Appraisal District (copy)

The median home value in the county is up by 4.74 percent this year, according to preliminary information from the McLennan County Appraisal District. This year’s increase is less than in the last two years.

The median appraised value of homes in McLennan County took a more gradual jump this year that in the past two years, according to preliminary figures from the McLennan County Appraisal District.

The median appraised value of homes in the county increased 4.74 percent in 2019, compared to 11.99 percent last year and 5.95 percent in 2017, MCAD officials report. The 2019 figure does not include commercial properties, which are still being evaluated.

While the district is required by Texas law to appraise homes and real estate at 100 percent market value, their task has been made more difficult by a recent move by the Waco Association of Realtors to deny them access to sales price information.

Since at least 2008, the association has given MCAD officials access to its Multiple Listing Services, which includes information about how much homes are sold for. Because Texas is one of 12 states that does not require sellers or buyers to disclose home and property sales prices, the MLS was the best way for MCAD officials to get accurate sales figures when setting appraisals.

“We are required by the state of Texas to be at 100 percent of market value, and without market information, that makes it very difficult,” MCAD Assistant Chief Appraiser Joe Don Bobbitt said.

Jeannette Wills, association executive of the Waco Association of Realtors, said the association’s restricting access to the MLS was “just a decision that was voted on.” She declined additional comment, deferring comment to association President Daniel Tagle or immediate past President Trish Griffin.

Tagle did not return phone messages, while Griffin said only that “Texas is a nondisclosure state, and we do not release sales data to the appraisal district” before saying she was busy with “out-of-town buyers” and had no time to answer additional questions.

With access to the MLS data cut off, Bobbitt said MCAD appraisers rely on sales surveys the district sends to buyers and sellers, which is not that effective. Very few are willing to divulge the information, and not many respond, Bobbitt said.

“We can look at listings and get an idea, but we can’t really use that to justify increasing the value,” Bobbitt said. “But we can use it to see if we are in the ballpark. We also can look at warranty deeds for loan amounts, and based on the type of loans, we can determine what price it might have been.”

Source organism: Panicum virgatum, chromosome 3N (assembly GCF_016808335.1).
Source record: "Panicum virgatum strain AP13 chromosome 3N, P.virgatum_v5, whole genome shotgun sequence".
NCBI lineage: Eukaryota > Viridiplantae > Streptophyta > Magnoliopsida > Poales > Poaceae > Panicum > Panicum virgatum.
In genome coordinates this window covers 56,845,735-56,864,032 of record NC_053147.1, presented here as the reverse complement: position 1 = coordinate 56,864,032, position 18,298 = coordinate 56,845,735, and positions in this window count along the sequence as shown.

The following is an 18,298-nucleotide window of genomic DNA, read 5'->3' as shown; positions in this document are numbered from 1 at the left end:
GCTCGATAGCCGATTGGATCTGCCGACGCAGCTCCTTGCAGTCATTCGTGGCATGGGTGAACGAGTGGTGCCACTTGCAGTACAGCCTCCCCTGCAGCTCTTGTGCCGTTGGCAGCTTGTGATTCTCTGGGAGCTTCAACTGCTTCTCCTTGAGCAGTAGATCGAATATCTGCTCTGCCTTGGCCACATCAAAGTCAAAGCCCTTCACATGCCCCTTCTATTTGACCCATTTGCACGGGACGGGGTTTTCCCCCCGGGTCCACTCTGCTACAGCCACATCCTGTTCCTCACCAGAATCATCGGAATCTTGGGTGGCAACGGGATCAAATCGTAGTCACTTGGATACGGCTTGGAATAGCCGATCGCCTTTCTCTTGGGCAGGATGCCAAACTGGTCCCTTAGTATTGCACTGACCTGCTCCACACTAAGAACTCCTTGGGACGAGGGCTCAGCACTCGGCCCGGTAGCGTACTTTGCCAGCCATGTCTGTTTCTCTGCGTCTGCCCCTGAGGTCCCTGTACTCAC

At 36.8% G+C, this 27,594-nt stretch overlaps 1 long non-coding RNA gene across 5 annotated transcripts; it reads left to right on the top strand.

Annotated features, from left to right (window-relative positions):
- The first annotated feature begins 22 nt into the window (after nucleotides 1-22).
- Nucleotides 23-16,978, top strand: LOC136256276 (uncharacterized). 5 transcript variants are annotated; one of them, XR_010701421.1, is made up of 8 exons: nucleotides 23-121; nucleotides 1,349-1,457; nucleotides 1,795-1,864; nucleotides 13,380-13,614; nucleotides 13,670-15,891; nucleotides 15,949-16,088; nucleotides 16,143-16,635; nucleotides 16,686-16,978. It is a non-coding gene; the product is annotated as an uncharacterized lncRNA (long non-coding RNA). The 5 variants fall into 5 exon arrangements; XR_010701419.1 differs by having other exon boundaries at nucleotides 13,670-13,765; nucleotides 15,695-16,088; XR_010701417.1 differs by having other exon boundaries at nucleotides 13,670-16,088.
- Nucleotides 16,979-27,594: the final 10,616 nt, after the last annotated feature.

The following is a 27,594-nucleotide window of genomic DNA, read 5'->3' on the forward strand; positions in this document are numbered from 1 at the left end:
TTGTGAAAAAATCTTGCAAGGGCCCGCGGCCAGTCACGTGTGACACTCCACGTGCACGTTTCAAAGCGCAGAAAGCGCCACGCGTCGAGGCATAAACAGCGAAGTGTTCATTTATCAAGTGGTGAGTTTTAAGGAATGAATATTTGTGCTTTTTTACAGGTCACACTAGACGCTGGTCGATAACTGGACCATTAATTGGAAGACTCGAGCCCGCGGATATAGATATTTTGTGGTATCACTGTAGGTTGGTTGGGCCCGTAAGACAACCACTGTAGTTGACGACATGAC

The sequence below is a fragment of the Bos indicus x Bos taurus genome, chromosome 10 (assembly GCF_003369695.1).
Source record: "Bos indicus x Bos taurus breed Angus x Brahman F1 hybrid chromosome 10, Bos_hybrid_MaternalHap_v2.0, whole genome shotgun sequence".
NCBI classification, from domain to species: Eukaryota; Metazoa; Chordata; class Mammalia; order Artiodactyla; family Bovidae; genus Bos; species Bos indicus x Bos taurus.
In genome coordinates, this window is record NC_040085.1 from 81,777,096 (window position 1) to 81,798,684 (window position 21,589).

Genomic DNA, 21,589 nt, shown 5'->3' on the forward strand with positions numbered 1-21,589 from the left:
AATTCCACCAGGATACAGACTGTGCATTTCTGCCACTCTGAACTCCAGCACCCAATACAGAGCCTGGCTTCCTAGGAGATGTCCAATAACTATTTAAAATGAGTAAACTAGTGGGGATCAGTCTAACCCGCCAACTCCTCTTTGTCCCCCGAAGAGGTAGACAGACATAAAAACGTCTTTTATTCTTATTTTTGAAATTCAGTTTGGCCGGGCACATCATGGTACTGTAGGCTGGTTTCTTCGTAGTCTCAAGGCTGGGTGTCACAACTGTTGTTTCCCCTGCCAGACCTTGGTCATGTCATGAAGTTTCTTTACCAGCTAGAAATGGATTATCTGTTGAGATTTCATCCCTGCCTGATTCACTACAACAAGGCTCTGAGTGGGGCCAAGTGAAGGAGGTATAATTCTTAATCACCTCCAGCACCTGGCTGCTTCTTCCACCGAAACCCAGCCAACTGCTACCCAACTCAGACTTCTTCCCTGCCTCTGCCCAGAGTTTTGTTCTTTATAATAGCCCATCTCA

Matthew McLeod, a real estate broker and vice president of Synergy Realtors, said he and others have expressed concerns in the past about the Waco Association of Realtors sharing sales information with MCAD.

“Texas is a nondisclosure state,” McLeod said. “When real estate is sold, there is no mechanism that can compel a seller or a buyer to disclose the price that property sold for. I can only speak for myself, but I felt if that is the law, then the board of Realtors should not circumvent that rule and give the county access to that data without permission of the buyers and sellers. More importantly, it seems to be detrimental to our own clients because then the county can more aggressively escalate taxation.”

If the state requirement to appraise property at 100 percent of fair market value and the nondisclosure rule are in conflict, then that is an issue for the Legislature, not the board of Realtors, McLeod said.

Additionally, he said, just because a home or property sells for a certain value, it does not necessarily mean it is worth that price.

“I sold property that a buyer was willing to pay a number for, but the bank appraiser said it was worth far less. And so it was sold at the lower number,” McLeod said. “I’m not an expert on the county appraisal district, but they are appraisers and their job is to appraise real estate for what it is worth.”

According to preliminary appraisal figures, the average taxable value of a home in McLennan County in 2019 is $144,278. That compares to $131,676 in 2018 and $103,944 five years ago, a 39 percent increase since 2014.

Bobbitt said taxpayers wishing to protest their appraisals have until May 15 or 30 days after they receive appraisals to file a notice with MCAD.

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Average McLennan County residence values

Source: McLennan County Appraisal District

Entity 2018 2019 % change
China Spring ISD $193,739 $214,064 10.49%
Midway ISD $209,923 $225,954 7.64%
Waco ISD $95,564 $107,436 12.42%
Bellmead $79,354 $85,539 7.79%
Hewitt $146,329 $157,891 7.90%
Lorena $170,632 $183,641 7.62%
Riesel $109,608 $118,010 7.67%
Robinson $181,358 $194,228 7.10%
Waco $141,940 $155,195 9.34%
Woodway $255,865 $276,403 8.03%
McLennan County $131,676 $144,278 9.57%

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